Looking For The Lost Colony

Archaeologists are trying to learn what became of 118 men, women, and children who vanished from the New World’s first English settlement.

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Archaeologists excavate around and within Fort Raleigh’s reconstructed earthwork in 1990. CREDIT: Ira Block
Archaeologists excavate around and within Fort Raleigh’s reconstructed earthwork in 1990. CREDIT: Ira Block

Fall 2016: By Paula Neely.

On a sunny day last April, several First Colony Foundation (FCF) archaeologists made their way carefully along a narrow stretch of sandy beach at Fort Raleigh National Historic Site on the north coast of Roanoke Island, in North Carolina. The first English settlement in the New World was established here in 1585 by a group of colonists sent by Sir Walter Raleigh. Another group of colonists arrived on the island in 1587 and vanished without a trace, leaving only the word  “CROATOAN” carved in a gate post and “CRO” etched into a tree. Despite numerous attempts to find them, what happened to the Lost Colonists, as they are known today, remains America’s oldest unsolved mystery. Where and how they lived on the island is also a mystery. Almost 430 years later, archaeologists are trying to solve this mystery, but it’s a race against time as erosion continues to wash away evidence.

Established in 2004 by a group of archaeologists and historians, the FCF is a nonprofit organization dedicated to conducting archaeological and historical research related to Raleigh’s expeditions to Roanoke Island. Its board members include Eric Klingelhofer of Mercer University, Nicholas Luccketti of the James River Institute for Archaeology, and James Horn, a historian and president of the Jamestown Rediscovery Foundation, as well as other colonial scholars. The FCF is funded through grants and donations and its board members and many other researchers volunteer their time.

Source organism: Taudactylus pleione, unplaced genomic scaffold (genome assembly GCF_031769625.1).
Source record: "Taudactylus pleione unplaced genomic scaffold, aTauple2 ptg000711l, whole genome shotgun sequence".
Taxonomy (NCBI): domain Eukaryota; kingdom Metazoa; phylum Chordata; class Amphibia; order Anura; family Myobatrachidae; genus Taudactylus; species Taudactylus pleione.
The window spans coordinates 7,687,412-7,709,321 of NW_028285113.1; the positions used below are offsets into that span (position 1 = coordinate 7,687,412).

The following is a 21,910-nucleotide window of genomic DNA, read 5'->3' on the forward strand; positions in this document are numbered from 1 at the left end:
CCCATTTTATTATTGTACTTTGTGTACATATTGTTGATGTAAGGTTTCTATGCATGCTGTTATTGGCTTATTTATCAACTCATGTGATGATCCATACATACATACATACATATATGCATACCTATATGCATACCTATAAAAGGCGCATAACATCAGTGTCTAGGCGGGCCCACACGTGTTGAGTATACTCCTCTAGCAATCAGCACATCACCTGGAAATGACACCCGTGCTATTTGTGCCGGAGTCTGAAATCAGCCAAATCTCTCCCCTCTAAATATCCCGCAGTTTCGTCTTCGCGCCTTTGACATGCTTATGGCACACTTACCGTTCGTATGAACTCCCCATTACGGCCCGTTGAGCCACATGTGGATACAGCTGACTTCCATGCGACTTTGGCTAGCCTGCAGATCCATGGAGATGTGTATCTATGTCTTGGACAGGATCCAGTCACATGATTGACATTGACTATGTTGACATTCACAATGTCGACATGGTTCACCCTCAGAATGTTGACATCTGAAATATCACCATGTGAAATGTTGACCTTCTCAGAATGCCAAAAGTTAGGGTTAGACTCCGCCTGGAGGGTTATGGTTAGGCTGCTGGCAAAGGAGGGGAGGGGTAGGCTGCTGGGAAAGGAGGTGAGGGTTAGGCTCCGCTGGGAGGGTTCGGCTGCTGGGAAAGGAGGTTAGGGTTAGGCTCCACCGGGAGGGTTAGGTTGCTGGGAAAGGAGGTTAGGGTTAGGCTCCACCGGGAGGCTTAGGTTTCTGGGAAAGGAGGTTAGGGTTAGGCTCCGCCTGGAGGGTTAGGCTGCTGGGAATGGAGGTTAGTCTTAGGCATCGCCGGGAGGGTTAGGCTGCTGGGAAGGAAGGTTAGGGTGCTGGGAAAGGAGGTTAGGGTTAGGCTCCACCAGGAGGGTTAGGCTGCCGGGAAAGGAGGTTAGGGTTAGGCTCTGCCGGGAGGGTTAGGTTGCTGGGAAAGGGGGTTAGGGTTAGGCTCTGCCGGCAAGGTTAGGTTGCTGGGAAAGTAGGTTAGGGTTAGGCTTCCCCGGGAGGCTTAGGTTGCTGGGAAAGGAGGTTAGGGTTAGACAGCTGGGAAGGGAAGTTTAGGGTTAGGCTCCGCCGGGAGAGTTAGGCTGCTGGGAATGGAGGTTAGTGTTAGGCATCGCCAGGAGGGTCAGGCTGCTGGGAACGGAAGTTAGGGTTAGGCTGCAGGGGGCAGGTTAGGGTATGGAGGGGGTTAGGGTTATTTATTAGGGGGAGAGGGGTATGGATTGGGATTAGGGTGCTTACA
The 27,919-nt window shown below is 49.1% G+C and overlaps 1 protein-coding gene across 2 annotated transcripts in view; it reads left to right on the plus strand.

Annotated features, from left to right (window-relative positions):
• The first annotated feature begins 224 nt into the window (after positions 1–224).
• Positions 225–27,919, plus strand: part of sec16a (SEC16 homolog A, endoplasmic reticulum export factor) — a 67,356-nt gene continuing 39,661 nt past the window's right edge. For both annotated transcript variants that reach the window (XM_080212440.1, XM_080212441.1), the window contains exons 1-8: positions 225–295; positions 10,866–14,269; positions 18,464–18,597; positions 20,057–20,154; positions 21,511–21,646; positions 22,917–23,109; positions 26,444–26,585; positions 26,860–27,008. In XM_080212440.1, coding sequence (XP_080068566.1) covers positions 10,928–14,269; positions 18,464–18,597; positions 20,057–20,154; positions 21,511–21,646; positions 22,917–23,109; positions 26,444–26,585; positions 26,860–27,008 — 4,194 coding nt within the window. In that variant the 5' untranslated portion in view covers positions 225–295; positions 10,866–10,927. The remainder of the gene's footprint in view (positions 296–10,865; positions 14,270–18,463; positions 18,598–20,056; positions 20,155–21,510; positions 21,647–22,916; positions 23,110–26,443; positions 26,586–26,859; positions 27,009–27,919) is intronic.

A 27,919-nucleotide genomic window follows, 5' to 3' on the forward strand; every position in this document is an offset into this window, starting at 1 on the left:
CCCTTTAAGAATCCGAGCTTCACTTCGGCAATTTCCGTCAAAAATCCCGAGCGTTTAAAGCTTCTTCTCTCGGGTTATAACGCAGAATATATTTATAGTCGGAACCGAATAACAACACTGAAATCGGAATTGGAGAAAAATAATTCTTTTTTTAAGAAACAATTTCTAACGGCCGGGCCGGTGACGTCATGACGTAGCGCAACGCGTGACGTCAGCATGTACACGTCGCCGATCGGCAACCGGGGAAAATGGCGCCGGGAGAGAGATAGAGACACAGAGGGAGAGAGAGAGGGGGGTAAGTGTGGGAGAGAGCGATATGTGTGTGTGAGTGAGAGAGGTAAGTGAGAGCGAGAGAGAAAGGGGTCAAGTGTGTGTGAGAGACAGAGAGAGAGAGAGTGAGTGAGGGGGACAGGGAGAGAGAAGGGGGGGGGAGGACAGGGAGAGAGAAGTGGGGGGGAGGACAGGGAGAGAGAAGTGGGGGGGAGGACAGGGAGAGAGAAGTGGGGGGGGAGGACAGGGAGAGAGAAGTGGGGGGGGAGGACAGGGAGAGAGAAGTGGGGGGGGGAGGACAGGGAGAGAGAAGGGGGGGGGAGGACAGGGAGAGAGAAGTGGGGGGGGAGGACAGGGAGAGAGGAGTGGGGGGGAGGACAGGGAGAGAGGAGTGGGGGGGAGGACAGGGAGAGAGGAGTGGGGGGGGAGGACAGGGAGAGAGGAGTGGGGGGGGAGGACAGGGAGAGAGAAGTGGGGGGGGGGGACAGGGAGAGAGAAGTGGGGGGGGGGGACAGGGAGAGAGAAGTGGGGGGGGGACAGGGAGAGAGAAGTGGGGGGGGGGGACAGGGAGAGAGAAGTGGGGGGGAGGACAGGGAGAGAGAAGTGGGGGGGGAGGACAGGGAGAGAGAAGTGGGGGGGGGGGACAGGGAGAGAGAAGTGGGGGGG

In partnership with the National Park Service (NPS), the FCF has developed a five-year research plan to investigate the Fort Raleigh site. FCF President Phil Evans, a former NPS ranger who became a lawyer, said the foundation plans to spend a few weeks in the field each year as funding and access to sites permit. Fort Raleigh does not have a staff archaeologist and it has worked with various organizations to conduct archaeological investigations since the 1990s. “There was work that could and should be done, but no university, or the National Park Service, was going to do it,” he said. The FCF is helping to fill the void.

Summary. Read More in our Fall 2016 Issue of American Archaeology, Vol. 20 No. 3. Browse Content of this Issue: Fall 2016.

Browse Articles Summaries from our last issue, Summer 2016 .

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